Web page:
As the noon hour approached on a fall Thursday morning in 1920 a horse-drawn wagon slowly made its way west down Wall Street toward “the Corner,” the high-powered intersection of Wall and Broad. Its driver came to a gentle stop in front of the Assay Office, where stockpiles of gold and silver were stored and tested for purity. But theft was not his motive. To read more…
Sufficient Unto the Dey
Lottery Opens for New Affordable Apartments in Financial District Building
Lower Manhattan’s meager inventory of affordable rental apartments will soon swell by 63 units, thanks to a new development nearing completion at 185 Broadway, at the corner of Dey Street. The building, which will be known by its branding address of 7 Dey, will contain a total of 206 apartments (the remaining 143 units will be market-rate rentals), along with several floors of retail and office space. In exchange for committing to affordability protections on the 63 units, developer S.L. Green received tax incentives worth many millions of dollars, which helped to build the $300 million project.
New Governor Plans to Get BPC Opinions Regarding Essential Workers Monument
While many residents and community activists may have hoped that plans for an Essential Workers Monument in Battery Park City had perished in tandem with the political demise of former Governor Andrew Cuomo (who resigned in disgrace, in August), his successor may have other ideas.
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Wondering Whether You Have Been Worth the Windfall
You recall the frenetic chaos—people wandering blithely into traffic, while cars with flashing lights and bleating sirens tried to make lurching progress by driving on sidewalks. And everyone staring upward, transfixed.
Even amid the bedlam, one anomalously serene (even festive) detail stood out. Confetti—a jumble of office paperwork and shredded aluminum—drifting lazily toward the ground. Reminiscent of nothing so much as a ticker tape parade, but in reverse. The honorees didn’t know the parade was for them, because they had not yet become heroes and martyrs. Although in just a few moments, they would.
A few minutes later, you stood at the foot of a tower, looking up at an airplane-shaped hole in its side and thinking, “there is no way that building is going to fall down.” To read more…
Exercise in disguise! Join in on the fun featuring easy-to-follow Latin dance choreography while working on your balance, coordination and range of motion. Come prepared for enthusiastic instruction, a little strength training, and a lot of fun. Participants are expected to bring their own equipment: weights, water bottle, hand towel, etc. Masks required. Participants must maintain six feet of physical distance between households. All programs will be held in accordance with New York State reopening guidance.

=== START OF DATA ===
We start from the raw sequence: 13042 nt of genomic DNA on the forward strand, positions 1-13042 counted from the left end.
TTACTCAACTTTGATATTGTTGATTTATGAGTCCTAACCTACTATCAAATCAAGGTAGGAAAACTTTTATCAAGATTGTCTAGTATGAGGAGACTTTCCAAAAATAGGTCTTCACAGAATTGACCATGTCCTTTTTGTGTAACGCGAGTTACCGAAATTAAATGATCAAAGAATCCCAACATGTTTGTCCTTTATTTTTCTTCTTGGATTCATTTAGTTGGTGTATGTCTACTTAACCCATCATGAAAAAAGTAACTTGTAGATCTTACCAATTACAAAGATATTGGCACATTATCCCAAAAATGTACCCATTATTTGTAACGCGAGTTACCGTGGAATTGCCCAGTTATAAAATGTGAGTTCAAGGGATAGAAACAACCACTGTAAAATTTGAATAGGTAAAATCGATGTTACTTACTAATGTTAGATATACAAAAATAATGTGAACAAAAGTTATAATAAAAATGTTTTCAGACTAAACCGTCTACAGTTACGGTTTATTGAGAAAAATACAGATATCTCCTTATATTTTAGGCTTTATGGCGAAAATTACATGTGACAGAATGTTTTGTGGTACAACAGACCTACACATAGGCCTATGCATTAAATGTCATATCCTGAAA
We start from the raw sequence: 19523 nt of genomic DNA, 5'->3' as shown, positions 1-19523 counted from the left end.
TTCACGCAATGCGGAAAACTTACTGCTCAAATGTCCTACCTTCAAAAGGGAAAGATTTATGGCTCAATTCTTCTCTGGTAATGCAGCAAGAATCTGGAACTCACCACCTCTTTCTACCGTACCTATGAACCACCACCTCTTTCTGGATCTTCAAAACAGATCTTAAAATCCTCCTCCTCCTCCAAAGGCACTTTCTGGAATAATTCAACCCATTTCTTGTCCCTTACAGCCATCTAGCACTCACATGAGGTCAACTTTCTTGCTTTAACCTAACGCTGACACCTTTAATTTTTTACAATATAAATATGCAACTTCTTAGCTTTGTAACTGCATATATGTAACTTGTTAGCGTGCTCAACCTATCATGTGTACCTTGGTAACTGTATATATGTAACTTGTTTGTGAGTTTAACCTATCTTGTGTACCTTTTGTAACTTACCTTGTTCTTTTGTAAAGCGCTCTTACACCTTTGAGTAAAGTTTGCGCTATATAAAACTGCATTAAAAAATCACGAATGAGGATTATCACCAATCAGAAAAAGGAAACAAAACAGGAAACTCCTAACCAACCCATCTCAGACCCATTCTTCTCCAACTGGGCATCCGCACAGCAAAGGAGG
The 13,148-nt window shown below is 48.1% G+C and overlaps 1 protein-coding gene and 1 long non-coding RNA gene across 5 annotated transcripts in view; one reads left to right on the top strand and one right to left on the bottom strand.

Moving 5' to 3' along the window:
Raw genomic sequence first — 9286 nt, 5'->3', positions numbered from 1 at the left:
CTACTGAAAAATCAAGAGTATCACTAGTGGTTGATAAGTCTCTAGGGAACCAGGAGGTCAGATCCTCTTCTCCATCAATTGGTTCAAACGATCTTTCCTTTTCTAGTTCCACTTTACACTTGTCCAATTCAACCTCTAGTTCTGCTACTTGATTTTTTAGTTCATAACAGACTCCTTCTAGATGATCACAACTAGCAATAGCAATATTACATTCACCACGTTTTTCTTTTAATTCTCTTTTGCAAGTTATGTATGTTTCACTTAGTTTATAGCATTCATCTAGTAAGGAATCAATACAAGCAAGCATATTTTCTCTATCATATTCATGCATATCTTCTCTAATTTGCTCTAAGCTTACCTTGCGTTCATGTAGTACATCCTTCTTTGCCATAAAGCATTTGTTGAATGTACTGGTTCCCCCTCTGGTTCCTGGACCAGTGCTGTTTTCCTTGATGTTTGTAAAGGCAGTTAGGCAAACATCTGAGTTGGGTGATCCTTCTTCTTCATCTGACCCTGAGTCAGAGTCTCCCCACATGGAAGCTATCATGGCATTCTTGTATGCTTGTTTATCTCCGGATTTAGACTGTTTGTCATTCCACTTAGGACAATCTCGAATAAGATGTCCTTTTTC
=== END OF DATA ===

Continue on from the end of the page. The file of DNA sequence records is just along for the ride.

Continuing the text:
With its amazing gardens and views of the Hudson River and New York Bay, Wagner Park is the perfect setting to practice your art. Participants are expected to bring their own drawing and painting supplies, including drawing boards and containers of water if they are planning to paint. BPCA will supply drawing paper and watercolor paper only. Masks required. Participants must maintain six feet of physical distance between households. All programs will be held in accordance with New York State reopening guidance.
Namaste! Unwind from the day with outdoor yoga. Immerse yourself in this meditative practice- surrounded by the Hudson’s peaceful aura. Strengthen the body and cultivate awareness in a relaxed environment as your instructor guides you through alignments and poses. All levels are welcome. Participants are expected to bring their own equipment: yoga mat, yoga blocks, water, etc. Masks required. Participants must maintain six feet of physical distance between households. All programs will be held in accordance with New York State reopening guidance.
China Institute is honored to welcome Chen Kaige, one of China’s greatest directors, in conversation with filmmaker Janet Yang and film expert Richard Pena, to discuss Yellow Earth, which revolutionized the way films were watched and created in China, and its enduring legacy nearly 40 years after its release. Free
Will China achieve its tech dreams? It all depends on whether it can produce advanced semiconductor chips, the tiny piece of metal that are crucial to the functionality of smartphones, modern cars, and even hearing aids. It’s the access to those tiny chips that Beijing’s tech ambitions ultimately will pivot on. Join us as two tech policy experts share insights into the global chip competition. Until now, China lacks the ability to produce advanced chips; the US, Europe, and Taiwan control the supply. Barred from buying cutting edge European equipment needed to fabricate high-end chips, China relies on importing chip imports. Last year, China imported $350 billion worth of chips, one third of them coming from Taiwan. Now, Xi Jinping is driving a self-reliance campaign, investing heavily in chip manufacturing across the country. Will he succeed? Free
The tall ship Wavertree, the schooner Pioneer, and the tug W.O. Decker are open to the public. Explore Wavertree while she is docked; cruise New York Harbor on W.O. Decker and Pioneer. Wavertree visits are free; Pioneer and Decker prices vary. Check website for times, prices and other details.
Art leaders Kamau Ware and Risë Wilson will discuss public art as an avenue for discovering and revealing untold histories. Multidimensional artist and historian Kamau Ware is Founder of Black Gotham Experience (BGX), an immersive multimedia project that reimagines the spaces directly impacted by the African Diaspora as human stories, Ware has become a voice to fill the visual abyss of Black New York history with research and illuminating creativity. Risë Wilson founded The Laundromat Project in 1999, an award-winning organization that connects artists and communities of color to their capacity to envision the world in which we all want to live, and the skills sets to make it so. Her twenty-year tenure in arts and culture has spanned philanthropic practice, strategic planning, artist development, and public engagement. Risë’s work in all its forms is preoccupied with dislodging herself from the bear-traps of oppression to help her kinfolk do the same.
9/11 Victim Compensation Fund Report
More Survivors than Responders Now are Submitting Claims
The September 11th Victim Compensation Fund (VCF) has released its annual report for 2020, which documents some significant developments.
Over the course of its ten years of operation thus far, the VCF has awarded $7.76 billion to more than 34,400 individuals who have suffered death or personal injury as a result of the terrorist attacks of September 11, 2001 and their aftermath. The vast majority of these injuries take the form of illness caused by exposure to toxic materials that were released by the destruction of the World Trade Center.